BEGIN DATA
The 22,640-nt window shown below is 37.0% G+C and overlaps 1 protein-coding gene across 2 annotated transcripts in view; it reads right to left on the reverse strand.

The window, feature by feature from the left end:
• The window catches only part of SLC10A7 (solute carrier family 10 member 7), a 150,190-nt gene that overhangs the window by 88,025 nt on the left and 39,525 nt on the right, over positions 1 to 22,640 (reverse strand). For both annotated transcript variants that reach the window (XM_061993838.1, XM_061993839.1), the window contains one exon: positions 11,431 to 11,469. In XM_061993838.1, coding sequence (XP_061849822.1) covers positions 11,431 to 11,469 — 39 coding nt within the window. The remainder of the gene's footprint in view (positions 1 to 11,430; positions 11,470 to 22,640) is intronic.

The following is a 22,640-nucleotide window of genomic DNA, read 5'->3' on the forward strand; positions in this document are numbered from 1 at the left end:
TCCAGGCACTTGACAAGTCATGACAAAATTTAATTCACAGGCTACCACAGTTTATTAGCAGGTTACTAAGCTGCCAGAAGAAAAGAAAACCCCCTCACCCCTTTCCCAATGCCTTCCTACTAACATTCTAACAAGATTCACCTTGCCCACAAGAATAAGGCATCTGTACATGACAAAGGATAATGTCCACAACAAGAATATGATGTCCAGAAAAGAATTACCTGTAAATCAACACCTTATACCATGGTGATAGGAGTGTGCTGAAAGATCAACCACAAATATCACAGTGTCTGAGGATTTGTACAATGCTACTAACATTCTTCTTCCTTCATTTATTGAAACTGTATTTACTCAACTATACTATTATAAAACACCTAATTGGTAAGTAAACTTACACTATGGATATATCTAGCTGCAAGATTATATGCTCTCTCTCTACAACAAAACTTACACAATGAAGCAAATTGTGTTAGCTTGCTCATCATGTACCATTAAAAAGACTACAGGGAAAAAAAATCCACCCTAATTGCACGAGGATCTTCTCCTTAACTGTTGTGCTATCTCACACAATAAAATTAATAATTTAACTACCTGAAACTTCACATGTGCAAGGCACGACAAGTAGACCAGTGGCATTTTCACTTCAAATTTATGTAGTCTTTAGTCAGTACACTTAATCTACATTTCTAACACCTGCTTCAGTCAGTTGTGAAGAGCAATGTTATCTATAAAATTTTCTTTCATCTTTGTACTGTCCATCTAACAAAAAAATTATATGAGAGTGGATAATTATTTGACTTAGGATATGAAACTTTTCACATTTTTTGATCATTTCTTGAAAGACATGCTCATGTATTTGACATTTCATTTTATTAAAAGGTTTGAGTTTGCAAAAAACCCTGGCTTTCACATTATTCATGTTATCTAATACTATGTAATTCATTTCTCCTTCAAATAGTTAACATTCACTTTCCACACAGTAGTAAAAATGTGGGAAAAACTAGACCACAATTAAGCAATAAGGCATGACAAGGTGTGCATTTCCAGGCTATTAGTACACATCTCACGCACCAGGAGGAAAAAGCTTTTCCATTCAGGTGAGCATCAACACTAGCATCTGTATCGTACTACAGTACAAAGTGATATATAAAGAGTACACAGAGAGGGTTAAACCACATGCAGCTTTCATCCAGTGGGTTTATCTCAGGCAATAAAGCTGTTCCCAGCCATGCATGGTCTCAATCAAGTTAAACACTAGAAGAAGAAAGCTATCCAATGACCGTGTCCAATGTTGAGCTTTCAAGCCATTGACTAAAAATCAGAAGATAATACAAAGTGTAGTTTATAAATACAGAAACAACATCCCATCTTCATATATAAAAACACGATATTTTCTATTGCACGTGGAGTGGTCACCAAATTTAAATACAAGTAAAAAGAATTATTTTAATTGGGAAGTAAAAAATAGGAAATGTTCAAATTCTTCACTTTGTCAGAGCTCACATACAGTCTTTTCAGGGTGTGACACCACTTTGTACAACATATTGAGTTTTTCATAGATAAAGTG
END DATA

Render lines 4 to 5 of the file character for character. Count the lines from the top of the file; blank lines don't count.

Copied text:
The following is a 22,640-nucleotide window of genomic DNA, read 5'->3' on the forward strand; positions in this document are numbered from 1 at the left end:
TCCAGGCACTTGACAAGTCATGACAAAATTTAATTCACAGGCTACCACAGTTTATTAGCAGGTTACTAAGCTGCCAGAAGAAAAGAAAACCCCCTCACCCCTTTCCCAATGCCTTCCTACTAACATTCTAACAAGATTCACCTTGCCCACAAGAATAAGGCATCTGTACATGACAAAGGATAATGTCCACAACAAGAATATGATGTCCAGAAAAGAATTACCTGTAAATCAACACCTTATACCATGGTGATAGGAGTGTGCTGAAAGATCAACCACAAATATCACAGTGTCTGAGGATTTGTACAATGCTACTAACATTCTTCTTCCTTCATTTATTGAAACTGTATTTACTCAACTATACTATTATAAAACACCTAATTGGTAAGTAAACTTACACTATGGATATATCTAGCTGCAAGATTATATGCTCTCTCTCTACAACAAAACTTACACAATGAAGCAAATTGTGTTAGCTTGCTCATCATGTACCATTAAAAAGACTACAGGGAAAAAAAATCCACCCTAATTGCACGAGGATCTTCTCCTTAACTGTTGTGCTATCTCACACAATAAAATTAATAATTTAACTACCTGAAACTTCACATGTGCAAGGCACGACAAGTAGACCAGTGGCATTTTCACTTCAAATTTATGTAGTCTTTAGTCAGTACACTTAATCTACATTTCTAACACCTGCTTCAGTCAGTTGTGAAGAGCAATGTTATCTATAAAATTTTCTTTCATCTTTGTACTGTCCATCTAACAAAAAAATTATATGAGAGTGGATAATTATTTGACTTAGGATATGAAACTTTTCACATTTTTTGATCATTTCTTGAAAGACATGCTCATGTATTTGACATTTCATTTTATTAAAAGGTTTGAGTTTGCAAAAAACCCTGGCTTTCACATTATTCATGTTATCTAATACTATGTAATTCATTTCTCCTTCAAATAGTTAACATTCACTTTCCACACAGTAGTAAAAATGTGGGAAAAACTAGACCACAATTAAGCAATAAGGCATGACAAGGTGTGCATTTCCAGGCTATTAGTACACATCTCACGCACCAGGAGGAAAAAGCTTTTCCATTCAGGTGAGCATCAACACTAGCATCTGTATCGTACTACAGTACAAAGTGATATATAAAGAGTACACAGAGAGGGTTAAACCACATGCAGCTTTCATCCAGTGGGTTTATCTCAGGCAATAAAGCTGTTCCCAGCCATGCATGGTCTCAATCAAGTTAAACACTAGAAGAAGAAAGCTATCCAATGACCGTGTCCAATGTTGAGCTTTCAAGCCATTGACTAAAAATCAGAAGATAATACAAAGTGTAGTTTATAAATACAGAAACAACATCCCATCTTCATATATAAAAACACGATATTTTCTATTGCACGTGGAGTGGTCACCAAATTTAAATACAAGTAAAAAGAATTATTTTAATTGGGAAGTAAAAAATAGGAAATGTTCAAATTCTTCACTTTGTCAGAGCTCACATACAGTCTTTTCAGGGTGTGACACCACTTTGTACAACATATTGAGTTTTTCATAGATAAAGTG